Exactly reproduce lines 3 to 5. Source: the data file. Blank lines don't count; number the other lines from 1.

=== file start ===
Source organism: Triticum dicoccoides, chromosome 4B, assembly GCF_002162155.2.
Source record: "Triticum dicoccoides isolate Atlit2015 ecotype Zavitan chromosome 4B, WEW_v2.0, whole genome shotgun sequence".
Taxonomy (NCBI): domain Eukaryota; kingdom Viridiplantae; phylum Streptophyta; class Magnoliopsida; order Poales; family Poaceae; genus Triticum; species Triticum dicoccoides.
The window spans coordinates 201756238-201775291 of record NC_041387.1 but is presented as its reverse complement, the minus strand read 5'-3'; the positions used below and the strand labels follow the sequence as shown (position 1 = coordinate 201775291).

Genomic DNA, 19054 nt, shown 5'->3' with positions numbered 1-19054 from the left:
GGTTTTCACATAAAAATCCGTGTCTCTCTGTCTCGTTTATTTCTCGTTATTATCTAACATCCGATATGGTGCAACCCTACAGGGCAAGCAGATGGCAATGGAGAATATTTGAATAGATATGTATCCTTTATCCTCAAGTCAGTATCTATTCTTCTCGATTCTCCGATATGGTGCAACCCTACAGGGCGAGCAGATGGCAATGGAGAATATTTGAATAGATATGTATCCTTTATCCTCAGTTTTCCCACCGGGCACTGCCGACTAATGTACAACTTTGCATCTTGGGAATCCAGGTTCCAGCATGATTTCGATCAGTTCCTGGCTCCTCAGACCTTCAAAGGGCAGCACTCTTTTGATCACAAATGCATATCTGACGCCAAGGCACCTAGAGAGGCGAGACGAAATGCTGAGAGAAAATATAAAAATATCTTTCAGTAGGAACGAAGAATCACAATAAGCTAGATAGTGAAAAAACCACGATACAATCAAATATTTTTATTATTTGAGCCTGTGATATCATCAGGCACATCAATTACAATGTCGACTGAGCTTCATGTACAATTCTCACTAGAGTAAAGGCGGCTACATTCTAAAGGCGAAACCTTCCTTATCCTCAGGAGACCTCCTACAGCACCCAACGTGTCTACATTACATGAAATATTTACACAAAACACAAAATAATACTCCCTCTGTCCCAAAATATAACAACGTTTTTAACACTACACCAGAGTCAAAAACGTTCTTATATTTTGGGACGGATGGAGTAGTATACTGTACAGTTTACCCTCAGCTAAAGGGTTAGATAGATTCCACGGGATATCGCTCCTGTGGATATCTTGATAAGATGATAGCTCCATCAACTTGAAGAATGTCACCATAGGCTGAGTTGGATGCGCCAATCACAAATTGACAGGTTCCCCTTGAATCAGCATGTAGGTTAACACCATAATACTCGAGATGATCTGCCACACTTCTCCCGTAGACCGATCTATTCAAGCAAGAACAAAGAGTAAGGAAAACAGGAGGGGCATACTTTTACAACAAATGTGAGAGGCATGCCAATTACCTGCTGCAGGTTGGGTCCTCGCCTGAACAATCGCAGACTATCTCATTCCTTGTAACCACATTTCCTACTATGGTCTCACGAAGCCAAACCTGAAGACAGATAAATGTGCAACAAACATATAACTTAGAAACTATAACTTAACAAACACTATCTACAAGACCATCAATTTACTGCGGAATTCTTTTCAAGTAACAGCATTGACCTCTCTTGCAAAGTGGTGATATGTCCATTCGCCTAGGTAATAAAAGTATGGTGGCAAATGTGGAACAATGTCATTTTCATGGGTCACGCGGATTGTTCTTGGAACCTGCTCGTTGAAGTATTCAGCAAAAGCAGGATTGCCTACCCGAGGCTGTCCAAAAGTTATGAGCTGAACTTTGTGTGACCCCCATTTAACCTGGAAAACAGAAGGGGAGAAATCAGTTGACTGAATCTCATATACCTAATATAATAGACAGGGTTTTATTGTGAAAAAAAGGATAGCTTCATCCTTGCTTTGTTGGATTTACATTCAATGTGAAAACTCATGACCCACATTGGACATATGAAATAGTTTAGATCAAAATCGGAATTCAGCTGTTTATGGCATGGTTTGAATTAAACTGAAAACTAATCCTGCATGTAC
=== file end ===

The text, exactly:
Taxonomy (NCBI): domain Eukaryota; kingdom Viridiplantae; phylum Streptophyta; class Magnoliopsida; order Poales; family Poaceae; genus Triticum; species Triticum dicoccoides.
The window spans coordinates 201756238-201775291 of record NC_041387.1 but is presented as its reverse complement, the minus strand read 5'-3'; the positions used below and the strand labels follow the sequence as shown (position 1 = coordinate 201775291).

Genomic DNA, 19054 nt, shown 5'->3' with positions numbered 1-19054 from the left: